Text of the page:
Oral misoprostol is widely used for induction of labour (IOL) in developing countries because of its many advantages. However, limited data exist concerning its safety and efficacy when lower doses are used.
To determine the safety and efficacy of a low‐dose oral misoprostol regimen (commencing at 12 μg) compared to a standard‐dose regimen (commencing at 25 μg) in Papua New Guinea (PNG) women undergoing IOL.
Materials and Methods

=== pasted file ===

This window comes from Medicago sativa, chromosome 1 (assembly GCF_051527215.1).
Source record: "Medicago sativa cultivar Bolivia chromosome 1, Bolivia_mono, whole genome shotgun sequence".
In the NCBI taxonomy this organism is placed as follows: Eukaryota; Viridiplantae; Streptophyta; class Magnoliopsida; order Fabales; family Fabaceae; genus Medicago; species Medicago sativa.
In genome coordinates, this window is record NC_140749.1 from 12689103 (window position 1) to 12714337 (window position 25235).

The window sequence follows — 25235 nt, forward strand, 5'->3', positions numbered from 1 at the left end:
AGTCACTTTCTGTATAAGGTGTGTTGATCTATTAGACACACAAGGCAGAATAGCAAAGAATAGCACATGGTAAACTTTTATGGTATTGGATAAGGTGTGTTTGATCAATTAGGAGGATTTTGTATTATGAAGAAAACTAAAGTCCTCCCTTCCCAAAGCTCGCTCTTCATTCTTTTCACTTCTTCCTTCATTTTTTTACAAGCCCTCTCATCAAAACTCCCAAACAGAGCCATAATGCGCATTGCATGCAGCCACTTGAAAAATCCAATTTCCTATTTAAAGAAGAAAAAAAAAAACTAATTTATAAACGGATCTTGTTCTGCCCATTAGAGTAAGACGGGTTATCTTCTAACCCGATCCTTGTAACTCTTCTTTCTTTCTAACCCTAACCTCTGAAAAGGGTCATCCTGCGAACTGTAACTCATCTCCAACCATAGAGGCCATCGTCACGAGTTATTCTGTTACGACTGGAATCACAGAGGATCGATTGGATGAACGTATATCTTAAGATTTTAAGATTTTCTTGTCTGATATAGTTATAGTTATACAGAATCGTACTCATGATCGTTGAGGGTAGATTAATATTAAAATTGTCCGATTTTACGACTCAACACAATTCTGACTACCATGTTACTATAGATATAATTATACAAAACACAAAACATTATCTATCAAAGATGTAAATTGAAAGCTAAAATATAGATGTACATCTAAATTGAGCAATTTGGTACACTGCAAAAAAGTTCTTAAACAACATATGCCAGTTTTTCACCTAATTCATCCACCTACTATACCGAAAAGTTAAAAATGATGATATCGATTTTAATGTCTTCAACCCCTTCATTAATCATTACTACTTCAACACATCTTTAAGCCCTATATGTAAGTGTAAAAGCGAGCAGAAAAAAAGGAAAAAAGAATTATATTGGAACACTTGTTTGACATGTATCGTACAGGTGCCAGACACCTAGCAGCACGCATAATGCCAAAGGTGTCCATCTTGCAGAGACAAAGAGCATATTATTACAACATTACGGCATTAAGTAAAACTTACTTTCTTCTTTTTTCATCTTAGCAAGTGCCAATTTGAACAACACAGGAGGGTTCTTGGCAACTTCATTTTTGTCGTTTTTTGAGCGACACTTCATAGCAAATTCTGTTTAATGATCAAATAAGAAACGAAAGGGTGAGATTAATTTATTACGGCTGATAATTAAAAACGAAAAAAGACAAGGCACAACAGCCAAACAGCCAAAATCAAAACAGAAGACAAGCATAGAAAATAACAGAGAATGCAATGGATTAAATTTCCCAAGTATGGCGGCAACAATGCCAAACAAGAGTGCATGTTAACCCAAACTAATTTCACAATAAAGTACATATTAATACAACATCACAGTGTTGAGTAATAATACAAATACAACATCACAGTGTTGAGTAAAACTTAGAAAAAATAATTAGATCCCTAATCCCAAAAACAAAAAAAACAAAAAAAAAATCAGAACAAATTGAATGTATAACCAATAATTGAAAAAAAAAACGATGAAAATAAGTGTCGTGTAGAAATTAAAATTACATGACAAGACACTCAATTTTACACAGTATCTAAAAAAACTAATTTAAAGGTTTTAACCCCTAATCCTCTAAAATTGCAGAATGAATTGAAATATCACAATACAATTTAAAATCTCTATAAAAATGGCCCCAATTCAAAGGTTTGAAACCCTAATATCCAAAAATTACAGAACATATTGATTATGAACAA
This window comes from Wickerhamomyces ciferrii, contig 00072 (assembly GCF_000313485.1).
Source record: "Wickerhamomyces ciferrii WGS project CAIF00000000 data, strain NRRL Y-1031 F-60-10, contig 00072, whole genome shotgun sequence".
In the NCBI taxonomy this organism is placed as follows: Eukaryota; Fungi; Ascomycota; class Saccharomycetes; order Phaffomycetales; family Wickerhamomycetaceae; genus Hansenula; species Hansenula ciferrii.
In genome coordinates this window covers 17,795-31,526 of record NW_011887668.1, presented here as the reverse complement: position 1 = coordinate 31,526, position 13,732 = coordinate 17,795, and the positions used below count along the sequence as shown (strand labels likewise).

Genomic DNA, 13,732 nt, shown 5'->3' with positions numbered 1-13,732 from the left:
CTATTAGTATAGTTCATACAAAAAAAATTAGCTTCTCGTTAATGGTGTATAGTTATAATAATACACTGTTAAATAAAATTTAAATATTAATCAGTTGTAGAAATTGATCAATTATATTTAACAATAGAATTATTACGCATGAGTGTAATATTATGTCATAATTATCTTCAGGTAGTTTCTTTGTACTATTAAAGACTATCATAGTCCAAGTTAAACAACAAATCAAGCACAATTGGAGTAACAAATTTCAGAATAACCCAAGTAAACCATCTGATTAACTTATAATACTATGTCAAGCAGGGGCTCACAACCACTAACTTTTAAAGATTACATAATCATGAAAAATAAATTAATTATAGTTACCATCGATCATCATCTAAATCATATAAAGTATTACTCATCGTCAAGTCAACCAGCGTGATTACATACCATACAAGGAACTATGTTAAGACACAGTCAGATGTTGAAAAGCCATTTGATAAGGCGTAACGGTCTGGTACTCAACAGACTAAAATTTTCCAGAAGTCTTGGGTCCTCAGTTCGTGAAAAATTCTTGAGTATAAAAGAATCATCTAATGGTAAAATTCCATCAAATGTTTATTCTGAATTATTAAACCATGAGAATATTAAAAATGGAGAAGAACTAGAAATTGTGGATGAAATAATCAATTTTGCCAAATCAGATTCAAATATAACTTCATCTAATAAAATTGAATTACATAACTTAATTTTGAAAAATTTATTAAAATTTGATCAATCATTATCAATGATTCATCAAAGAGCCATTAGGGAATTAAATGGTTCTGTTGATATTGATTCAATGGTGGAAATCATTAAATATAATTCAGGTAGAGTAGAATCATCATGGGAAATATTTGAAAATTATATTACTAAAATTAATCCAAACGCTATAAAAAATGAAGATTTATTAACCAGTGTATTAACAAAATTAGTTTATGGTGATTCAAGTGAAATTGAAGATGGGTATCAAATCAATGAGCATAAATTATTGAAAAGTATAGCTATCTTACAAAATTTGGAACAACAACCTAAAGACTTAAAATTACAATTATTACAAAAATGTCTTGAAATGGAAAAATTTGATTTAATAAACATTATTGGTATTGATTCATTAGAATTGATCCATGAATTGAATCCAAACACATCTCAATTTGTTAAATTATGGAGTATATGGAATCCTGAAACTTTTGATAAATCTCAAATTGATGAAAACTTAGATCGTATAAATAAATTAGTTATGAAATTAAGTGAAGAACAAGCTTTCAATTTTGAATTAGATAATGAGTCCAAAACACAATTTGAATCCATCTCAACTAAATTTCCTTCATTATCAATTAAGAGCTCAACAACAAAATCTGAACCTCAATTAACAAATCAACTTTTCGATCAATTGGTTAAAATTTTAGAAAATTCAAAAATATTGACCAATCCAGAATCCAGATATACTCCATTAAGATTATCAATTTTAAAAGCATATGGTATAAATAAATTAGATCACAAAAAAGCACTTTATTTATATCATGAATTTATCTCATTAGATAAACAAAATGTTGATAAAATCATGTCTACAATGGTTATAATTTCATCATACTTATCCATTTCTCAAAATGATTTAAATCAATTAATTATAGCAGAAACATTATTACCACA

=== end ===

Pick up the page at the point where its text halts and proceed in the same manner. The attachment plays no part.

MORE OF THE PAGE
This was an open‐label non‐inferiority randomised controlled trial conducted at a provincial hospital in PNG. Women with singleton pregnancies ≥36 weeks with cephalic presentation and a Bishops score of <6, requiring IOL were enrolled. Both regimens were incremented second‐hourly to a maximum required dose within 24 h or until commencement of labour. The primary outcome was the proportion of women who delivered within 24 h of drug administration without any severe adverse events. Results Of the 262 women induced (130 standard‐dose vs 132 low‐dose), rates of successful induction were high for both regimens (120/130 (92%) vs 118/132 (89%); P = 0.52). Fourteen women (11%) in the standard‐dose regimen and 20 (15%) in the low‐dose regimen had severe adverse events. There was no significant difference in the safety profile of the two regimens (106/130 (82%) vs 98/132 (74%); P = 0.18). The induction‐to‐delivery time was significantly shorter in the standard‐dose arm (15.2 ± 8.7 h vs 18.0 ± 9.1 h; P = 0.01). Conclusion The standard‐dose regimen for IOL has greater efficacy in reducing induction‐to‐delivery time compared to the low‐dose regimen. There was no significant difference in the number of adverse events between the two regimens.